Exact forms for electric potentials can be found by integrating over the charge distribution of the source. A very useful representation is an expansion of the potential, expressed in terms of spherical harmonics, specifically of the form
. Each of the monopole, dipole, quadrupole and octupole charge densities belongs to a
-dimensional representation of the 3-dimensional rotational group, with their characteristic symmetries. As an approximation to the exact solutions, a multipole expansion can be computed using numerical integration.
This Demonstration computes an electric flux through the surface of a sphere centered at the origin, multiplying a sample density constant by a sum of radial components of the electric field (multiplied by
) over a subset of all vectors with norm equal to
, the radius of the surface of integration. When the subset of vectors is chosen from a distribution such that the sample can be described by one density as a function of solid angle, the computed quantity can equal the electric flux in Gauss's law. However, the uniform density in this Demonstration is chosen according to the isotropic spherical harmonic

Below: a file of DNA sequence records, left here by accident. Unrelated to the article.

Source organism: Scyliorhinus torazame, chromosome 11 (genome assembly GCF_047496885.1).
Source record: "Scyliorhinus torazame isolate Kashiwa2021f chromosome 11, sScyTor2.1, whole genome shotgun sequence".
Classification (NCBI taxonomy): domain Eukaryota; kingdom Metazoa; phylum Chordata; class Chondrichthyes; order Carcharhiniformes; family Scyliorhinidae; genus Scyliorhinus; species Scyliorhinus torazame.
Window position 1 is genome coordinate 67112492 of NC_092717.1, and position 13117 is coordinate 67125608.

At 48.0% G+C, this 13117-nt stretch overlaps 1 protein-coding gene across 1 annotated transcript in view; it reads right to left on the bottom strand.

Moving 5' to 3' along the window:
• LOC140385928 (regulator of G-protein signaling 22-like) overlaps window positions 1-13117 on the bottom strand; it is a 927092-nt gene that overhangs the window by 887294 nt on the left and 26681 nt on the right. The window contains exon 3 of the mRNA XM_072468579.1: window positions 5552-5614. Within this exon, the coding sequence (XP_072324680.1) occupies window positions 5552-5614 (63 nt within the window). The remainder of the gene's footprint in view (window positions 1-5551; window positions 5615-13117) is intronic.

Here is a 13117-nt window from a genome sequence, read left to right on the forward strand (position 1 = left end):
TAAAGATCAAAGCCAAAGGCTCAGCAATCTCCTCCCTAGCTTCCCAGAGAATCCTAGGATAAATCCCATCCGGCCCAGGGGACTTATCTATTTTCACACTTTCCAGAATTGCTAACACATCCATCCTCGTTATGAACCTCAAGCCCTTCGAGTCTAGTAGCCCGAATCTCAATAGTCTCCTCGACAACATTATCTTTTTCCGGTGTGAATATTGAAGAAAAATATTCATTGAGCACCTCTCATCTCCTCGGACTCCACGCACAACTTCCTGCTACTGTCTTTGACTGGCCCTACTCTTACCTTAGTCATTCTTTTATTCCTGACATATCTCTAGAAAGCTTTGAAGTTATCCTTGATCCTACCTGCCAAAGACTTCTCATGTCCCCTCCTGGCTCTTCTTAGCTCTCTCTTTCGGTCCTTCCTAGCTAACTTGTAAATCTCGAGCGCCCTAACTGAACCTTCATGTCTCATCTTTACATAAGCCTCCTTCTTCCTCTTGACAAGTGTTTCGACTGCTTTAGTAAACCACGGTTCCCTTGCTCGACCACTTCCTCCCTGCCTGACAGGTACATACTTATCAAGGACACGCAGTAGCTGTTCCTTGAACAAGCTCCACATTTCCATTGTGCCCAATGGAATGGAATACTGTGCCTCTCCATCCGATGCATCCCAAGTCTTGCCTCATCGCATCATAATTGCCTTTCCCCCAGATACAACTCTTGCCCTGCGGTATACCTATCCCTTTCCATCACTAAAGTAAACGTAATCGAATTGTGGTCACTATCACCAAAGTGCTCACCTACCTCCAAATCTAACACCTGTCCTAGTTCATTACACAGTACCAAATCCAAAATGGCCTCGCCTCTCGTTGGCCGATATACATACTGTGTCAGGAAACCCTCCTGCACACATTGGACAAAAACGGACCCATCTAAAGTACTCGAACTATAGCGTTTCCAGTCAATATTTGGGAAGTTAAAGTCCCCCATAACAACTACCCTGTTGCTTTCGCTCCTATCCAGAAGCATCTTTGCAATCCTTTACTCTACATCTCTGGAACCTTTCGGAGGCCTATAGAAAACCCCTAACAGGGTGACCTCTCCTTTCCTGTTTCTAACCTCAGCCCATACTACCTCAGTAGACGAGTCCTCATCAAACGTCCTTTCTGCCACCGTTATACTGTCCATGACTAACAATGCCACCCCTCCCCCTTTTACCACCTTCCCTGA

, leading to a computed value of approximately
for a point charge. Using this quantity as a coefficient for
gives an expansion for the monopole electric field:
in units of
. Likewise, expansion coefficients for the radial component of electric fields, corresponding to higher-order multipole charge densities, can be computed by summing over a subset of vectors related to the spherical harmonics,
When an expansion includes a term
, it will also include
because the real (or imaginary) part of
can be expressed as a multiple of the real (or imaginary) part of
. Therefore, coefficients for the
have been divided by two so that the expansion does not duplicate the contributions to the radial component of the electric field. For example, in this Demonstration, the expansion of dipole has two significant terms, and the computed coefficient for each of these terms should be made to approach the limit
 D. J. Griffiths, Introduction to Electrodynamics
, 3rd ed., Upper Saddle River, NJ: Prentice Hall, 1999.
 J. D. Jackson, Classical Electrodynamics
, New York: Wiley, 1975.